Graham Birch: Gold, India &
a Private Education

Issue 101, October 2014

Continued from Page 2

“The wheat price, the oil seed rape price, they've all dropped by 40 per cent or more in the last 12 to 18 months, so it's a very bleak pricing environment.” The milk price has dropped as rapidly as the silver price in recent months, adds Birch, who sits on the board of silver group Hochschild Mining. “That's nasty if you're a producer.”

Market View

Immersed in farming and as one of the mining industry's most successful investors, Birch is ideally placed to give a long term view of the market. “If I was an investment manager today,” he says, “I'd be dialling up the diversification."

“There's a lot of risk in today's market,” he warns, citing fresh military intervention in the Middle East, Russia's annex of Crimea and hostility to Ukraine, plus pro-democracy protests in China. “You've got a government in China that doesn't respond very well to being challenged.”

“Very few investors are paying any attention to the traditional five-year view. They're all looking at next quarter. I think that explains why stock markets are pretty much brushing everything off."

"The teenagers managing money in hedge funds, they'll probably get a private education in a minute. It's the way that markets work. One thing that all private educations have in common is they're all very expensive.”

Gold & India

Despite his scepticism as to overall equity levels, Birch says gold and silver prices are unsustainably close to their cost of production and is impressed by the extent of infrastructure investment underway in India.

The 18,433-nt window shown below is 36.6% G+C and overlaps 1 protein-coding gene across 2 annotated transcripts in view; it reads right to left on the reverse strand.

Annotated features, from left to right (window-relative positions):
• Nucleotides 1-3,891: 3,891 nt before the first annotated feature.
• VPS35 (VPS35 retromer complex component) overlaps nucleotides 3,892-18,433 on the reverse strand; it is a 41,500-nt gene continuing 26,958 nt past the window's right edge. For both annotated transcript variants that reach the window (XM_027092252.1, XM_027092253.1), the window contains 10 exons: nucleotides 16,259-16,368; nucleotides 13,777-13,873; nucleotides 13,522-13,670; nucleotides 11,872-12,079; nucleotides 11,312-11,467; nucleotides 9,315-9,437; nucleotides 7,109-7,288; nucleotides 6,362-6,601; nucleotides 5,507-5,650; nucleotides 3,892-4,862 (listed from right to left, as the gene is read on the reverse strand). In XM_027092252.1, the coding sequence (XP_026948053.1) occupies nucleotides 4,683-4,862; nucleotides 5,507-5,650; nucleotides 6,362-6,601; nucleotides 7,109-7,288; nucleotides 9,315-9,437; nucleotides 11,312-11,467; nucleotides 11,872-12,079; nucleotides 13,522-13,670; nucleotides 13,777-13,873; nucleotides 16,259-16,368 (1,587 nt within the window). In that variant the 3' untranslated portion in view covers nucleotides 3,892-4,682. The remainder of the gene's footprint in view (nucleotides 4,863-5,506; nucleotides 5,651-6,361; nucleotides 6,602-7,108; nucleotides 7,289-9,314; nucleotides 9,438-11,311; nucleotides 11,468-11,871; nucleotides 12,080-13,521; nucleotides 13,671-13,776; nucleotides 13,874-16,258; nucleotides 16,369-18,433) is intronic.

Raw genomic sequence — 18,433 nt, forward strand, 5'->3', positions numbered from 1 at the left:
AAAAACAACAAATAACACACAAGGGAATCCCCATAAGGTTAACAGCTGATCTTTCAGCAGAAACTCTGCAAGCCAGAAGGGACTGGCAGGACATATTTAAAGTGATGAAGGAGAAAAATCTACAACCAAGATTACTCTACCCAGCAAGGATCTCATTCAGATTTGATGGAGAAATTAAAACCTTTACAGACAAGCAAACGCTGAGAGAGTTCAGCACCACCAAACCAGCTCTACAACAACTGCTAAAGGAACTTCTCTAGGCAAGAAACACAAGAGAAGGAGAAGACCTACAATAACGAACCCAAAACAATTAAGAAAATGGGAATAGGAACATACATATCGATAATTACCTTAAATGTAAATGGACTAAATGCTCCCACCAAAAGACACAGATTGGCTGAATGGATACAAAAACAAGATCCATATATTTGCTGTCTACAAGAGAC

“I know everyone's bored with the story of China and India, but I don't think India has really happened yet, the way it could.”

The redemption driven decline of mining equity funds he says is a purely cyclical phenomenon. “The mining industry's dead as a dodo,” he observes. “Short term investors will say the iron ore price is dropping, the gold price is dropping, why would I want to be investing in mining. But once you start to see a more favourable underlying commodity price, you'll get people pouring money back into equity funds.”

He says the same short term sentiment is trampling agricultural prices, with news sources constantly warning that grain will continue to fall. “At some point you know that won't be true,” Birch concludes. “I think there's already more upside than downside in most commodities.”

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